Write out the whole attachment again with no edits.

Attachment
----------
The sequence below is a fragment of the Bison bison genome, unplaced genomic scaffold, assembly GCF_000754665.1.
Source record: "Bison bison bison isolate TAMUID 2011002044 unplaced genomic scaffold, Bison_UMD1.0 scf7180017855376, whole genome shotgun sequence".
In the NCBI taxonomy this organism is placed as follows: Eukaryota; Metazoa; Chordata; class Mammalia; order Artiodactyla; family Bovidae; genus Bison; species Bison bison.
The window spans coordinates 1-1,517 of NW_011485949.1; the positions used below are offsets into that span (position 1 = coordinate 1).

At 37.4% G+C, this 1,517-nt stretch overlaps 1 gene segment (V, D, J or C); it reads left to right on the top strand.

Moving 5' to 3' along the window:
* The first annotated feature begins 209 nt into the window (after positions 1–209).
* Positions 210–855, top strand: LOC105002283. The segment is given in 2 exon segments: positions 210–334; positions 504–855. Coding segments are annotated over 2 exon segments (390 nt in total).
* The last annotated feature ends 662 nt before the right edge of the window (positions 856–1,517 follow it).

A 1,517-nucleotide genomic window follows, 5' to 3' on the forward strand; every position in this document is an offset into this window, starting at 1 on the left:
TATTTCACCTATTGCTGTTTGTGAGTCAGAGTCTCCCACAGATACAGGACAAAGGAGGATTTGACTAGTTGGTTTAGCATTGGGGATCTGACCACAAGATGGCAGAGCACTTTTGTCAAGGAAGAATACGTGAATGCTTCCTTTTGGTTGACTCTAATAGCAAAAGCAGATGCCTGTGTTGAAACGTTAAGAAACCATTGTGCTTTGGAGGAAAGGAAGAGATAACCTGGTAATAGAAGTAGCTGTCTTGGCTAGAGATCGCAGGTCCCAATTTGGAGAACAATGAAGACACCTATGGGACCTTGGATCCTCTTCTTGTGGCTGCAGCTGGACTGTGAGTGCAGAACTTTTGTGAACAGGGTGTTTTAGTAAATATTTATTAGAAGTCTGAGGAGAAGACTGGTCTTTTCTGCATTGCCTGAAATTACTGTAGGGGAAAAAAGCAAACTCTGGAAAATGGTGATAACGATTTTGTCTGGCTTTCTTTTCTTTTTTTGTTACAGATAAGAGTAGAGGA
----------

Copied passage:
The sequence below is a fragment of the Bison bison genome, unplaced genomic scaffold, assembly GCF_000754665.1.
Source record: "Bison bison bison isolate TAMUID 2011002044 unplaced genomic scaffold, Bison_UMD1.0 scf7180017855376, whole genome shotgun sequence".
In the NCBI taxonomy this organism is placed as follows: Eukaryota; Metazoa; Chordata; class Mammalia; order Artiodactyla; family Bovidae; genus Bison; species Bison bison.
The window spans coordinates 1-1,517 of NW_011485949.1; the positions used below are offsets into that span (position 1 = coordinate 1).

At 37.4% G+C, this 1,517-nt stretch overlaps 1 gene segment (V, D, J or C); it reads left to right on the top strand.

Moving 5' to 3' along the window:
* The first annotated feature begins 209 nt into the window (after positions 1–209).
* Positions 210–855, top strand: LOC105002283. The segment is given in 2 exon segments: positions 210–334; positions 504–855. Coding segments are annotated over 2 exon segments (390 nt in total).
* The last annotated feature ends 662 nt before the right edge of the window (positions 856–1,517 follow it).

A 1,517-nucleotide genomic window follows, 5' to 3' on the forward strand; every position in this document is an offset into this window, starting at 1 on the left:
TATTTCACCTATTGCTGTTTGTGAGTCAGAGTCTCCCACAGATACAGGACAAAGGAGGATTTGACTAGTTGGTTTAGCATTGGGGATCTGACCACAAGATGGCAGAGCACTTTTGTCAAGGAAGAATACGTGAATGCTTCCTTTTGGTTGACTCTAATAGCAAAAGCAGATGCCTGTGTTGAAACGTTAAGAAACCATTGTGCTTTGGAGGAAAGGAAGAGATAACCTGGTAATAGAAGTAGCTGTCTTGGCTAGAGATCGCAGGTCCCAATTTGGAGAACAATGAAGACACCTATGGGACCTTGGATCCTCTTCTTGTGGCTGCAGCTGGACTGTGAGTGCAGAACTTTTGTGAACAGGGTGTTTTAGTAAATATTTATTAGAAGTCTGAGGAGAAGACTGGTCTTTTCTGCATTGCCTGAAATTACTGTAGGGGAAAAAAGCAAACTCTGGAAAATGGTGATAACGATTTTGTCTGGCTTTCTTTTCTTTTTTTGTTACAGATAAGAGTAGAGGA